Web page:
Degs: That’s cool. I’m pretty sure everyone is so happy that you came over.
Michelle: Yeah, yeah! It’s been really positive!
Degs: Did you get to play any new songs on this tour?
Michelle: Yeah. We’ve been playing a few new songs. We don’t have too many that people haven’t heard, but I think, since this is a festival slot, we’ll probably play older material. It’s a short set: 45 minutes. We have two records, so I feel like we have to play the songs that they know or are familiar with.
Degs: Aside from the album, you also did music for Sable.
Michelle: Yeah. I’m working on it!
Degs: It’s gonna come out this year?
Michelle: No, it’s gonna come out next year.
Degs: What’s the difference between making music for Japanese Breakfast and making music for the video game?
Michelle: It’s extremely different. With Sable, it’s largely instrumental, kinda ambient music, and Japanese Breakfast is more or less a pop band. It has a very specific structure that I worked on for a long time, you know—verse-chorus-verse-chorus. But with Sable songs, it’s an open-world game that has to be not… like, you don’t wanna hear a hook over and over and over again. You have to have this kind of sprawling, meandering music. So it’s just a totally different process, but even in the last two Japanese Breakfast records, there are ambient, instrumental tracks, and I really enjoy writing that way. It’s just a very different process.
Degs: Has it been a challenge on your end?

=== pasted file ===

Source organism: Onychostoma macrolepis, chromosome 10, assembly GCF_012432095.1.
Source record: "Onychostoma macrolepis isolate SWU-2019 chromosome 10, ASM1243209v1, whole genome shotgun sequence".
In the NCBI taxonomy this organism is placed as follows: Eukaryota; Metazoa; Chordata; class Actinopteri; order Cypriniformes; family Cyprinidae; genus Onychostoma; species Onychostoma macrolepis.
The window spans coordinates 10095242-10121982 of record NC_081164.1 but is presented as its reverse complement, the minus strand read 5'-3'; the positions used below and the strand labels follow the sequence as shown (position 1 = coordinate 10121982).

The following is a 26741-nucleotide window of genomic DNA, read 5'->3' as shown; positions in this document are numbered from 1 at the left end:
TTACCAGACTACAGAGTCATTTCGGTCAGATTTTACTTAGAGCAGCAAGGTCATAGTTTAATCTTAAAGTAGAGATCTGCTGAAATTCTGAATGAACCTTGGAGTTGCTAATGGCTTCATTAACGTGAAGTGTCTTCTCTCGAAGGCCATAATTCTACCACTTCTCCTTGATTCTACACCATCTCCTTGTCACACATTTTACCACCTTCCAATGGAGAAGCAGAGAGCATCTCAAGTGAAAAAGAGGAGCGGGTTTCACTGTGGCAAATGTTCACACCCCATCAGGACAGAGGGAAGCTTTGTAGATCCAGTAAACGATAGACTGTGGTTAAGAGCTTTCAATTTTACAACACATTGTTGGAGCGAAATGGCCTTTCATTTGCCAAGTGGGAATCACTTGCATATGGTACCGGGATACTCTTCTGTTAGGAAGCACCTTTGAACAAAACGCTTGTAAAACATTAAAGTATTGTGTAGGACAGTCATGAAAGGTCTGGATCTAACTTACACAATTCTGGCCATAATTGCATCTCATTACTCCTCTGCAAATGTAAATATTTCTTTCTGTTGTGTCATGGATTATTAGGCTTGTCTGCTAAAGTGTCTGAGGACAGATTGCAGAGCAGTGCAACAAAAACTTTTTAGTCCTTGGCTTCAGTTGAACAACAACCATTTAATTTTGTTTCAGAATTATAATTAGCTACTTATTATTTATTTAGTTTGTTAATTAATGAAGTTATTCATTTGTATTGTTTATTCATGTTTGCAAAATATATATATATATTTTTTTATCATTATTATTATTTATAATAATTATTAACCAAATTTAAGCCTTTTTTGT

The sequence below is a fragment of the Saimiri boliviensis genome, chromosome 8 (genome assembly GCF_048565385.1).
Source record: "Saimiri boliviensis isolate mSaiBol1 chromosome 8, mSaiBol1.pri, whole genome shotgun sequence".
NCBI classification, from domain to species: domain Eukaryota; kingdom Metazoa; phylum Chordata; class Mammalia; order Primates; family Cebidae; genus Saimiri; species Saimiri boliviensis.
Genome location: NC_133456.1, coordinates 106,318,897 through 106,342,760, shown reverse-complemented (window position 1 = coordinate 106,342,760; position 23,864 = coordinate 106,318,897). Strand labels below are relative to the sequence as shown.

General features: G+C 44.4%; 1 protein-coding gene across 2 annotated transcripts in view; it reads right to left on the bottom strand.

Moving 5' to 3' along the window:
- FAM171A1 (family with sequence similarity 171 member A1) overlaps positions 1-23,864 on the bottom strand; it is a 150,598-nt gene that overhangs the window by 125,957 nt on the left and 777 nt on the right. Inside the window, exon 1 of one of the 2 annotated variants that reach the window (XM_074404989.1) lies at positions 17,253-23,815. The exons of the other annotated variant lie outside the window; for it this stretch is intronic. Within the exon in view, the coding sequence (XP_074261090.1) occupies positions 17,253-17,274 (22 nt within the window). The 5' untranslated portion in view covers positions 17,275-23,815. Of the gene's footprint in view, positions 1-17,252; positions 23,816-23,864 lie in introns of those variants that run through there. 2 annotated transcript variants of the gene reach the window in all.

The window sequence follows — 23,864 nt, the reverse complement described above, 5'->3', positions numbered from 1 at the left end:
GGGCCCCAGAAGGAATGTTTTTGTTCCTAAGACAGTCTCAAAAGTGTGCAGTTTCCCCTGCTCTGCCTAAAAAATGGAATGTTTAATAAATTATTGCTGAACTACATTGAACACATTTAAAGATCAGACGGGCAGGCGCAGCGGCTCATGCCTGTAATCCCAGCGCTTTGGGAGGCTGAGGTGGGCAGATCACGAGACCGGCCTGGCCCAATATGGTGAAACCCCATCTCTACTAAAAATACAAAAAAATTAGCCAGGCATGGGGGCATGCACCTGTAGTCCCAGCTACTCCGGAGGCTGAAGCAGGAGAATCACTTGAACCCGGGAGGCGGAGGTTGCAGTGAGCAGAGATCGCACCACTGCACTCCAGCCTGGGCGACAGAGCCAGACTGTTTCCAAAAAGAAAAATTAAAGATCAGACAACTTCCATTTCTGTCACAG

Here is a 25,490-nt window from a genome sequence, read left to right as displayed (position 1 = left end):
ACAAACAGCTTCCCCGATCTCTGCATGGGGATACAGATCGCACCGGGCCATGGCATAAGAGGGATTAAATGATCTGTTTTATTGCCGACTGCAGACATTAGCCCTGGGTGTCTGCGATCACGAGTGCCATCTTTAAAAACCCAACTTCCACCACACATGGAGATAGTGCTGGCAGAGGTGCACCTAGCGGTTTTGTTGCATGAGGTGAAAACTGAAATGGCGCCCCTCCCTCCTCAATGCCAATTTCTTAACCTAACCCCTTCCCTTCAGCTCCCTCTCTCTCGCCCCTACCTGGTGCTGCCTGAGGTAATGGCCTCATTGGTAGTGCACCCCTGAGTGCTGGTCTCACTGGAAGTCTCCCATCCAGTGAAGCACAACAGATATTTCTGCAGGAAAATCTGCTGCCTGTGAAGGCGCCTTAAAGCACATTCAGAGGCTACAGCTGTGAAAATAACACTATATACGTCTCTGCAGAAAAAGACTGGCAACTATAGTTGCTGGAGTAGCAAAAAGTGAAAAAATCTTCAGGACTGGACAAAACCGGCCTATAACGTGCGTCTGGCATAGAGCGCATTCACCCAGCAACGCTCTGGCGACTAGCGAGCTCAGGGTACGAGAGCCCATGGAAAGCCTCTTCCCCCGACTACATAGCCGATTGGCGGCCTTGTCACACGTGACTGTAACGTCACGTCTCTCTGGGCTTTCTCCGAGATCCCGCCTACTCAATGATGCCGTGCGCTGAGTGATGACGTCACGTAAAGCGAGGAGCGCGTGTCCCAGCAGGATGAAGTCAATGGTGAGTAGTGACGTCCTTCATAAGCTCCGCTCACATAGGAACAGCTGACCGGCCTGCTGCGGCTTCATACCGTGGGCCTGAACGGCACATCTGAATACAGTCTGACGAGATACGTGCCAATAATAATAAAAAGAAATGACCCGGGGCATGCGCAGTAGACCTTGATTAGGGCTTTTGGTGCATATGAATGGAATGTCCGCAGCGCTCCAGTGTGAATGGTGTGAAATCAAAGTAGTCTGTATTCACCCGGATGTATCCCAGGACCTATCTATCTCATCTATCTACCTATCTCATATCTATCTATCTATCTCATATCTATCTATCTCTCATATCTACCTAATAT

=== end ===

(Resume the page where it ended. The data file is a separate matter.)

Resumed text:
Michelle: It’s just been really enjoyable and fun. The developers are very hands-off and very encouraging for me to just make what I think sounds good, so it’s been just a really positive, fun, good experience.
Degs: It sounds like fun. Are you open to scoring other video games in the future?
Michelle: Yeah. It has to be really… right now, I’m just so busy but I knew I wanted to do something [like this]. I love video games and I would love to do more video games in the future, but I think that it had to be Sable first because it’s just such a special, beautiful project, and the team is made up of just the most brilliant people I’ve ever met. So I’m really, really glad that they’re the first people that are kind of bringing me into this world.
Degs: That sounds so nice. As a video game fan myself, I wish I could make music for video games. I’ve watched your recent feature on Munchies, talking about Korean food, amongst other things. I’ve also read in different articles that you’ve tried to keep in touch with your Korean heritage through food. Have you ever considered trying to translate that into your music? For example, going through traditional Korean music?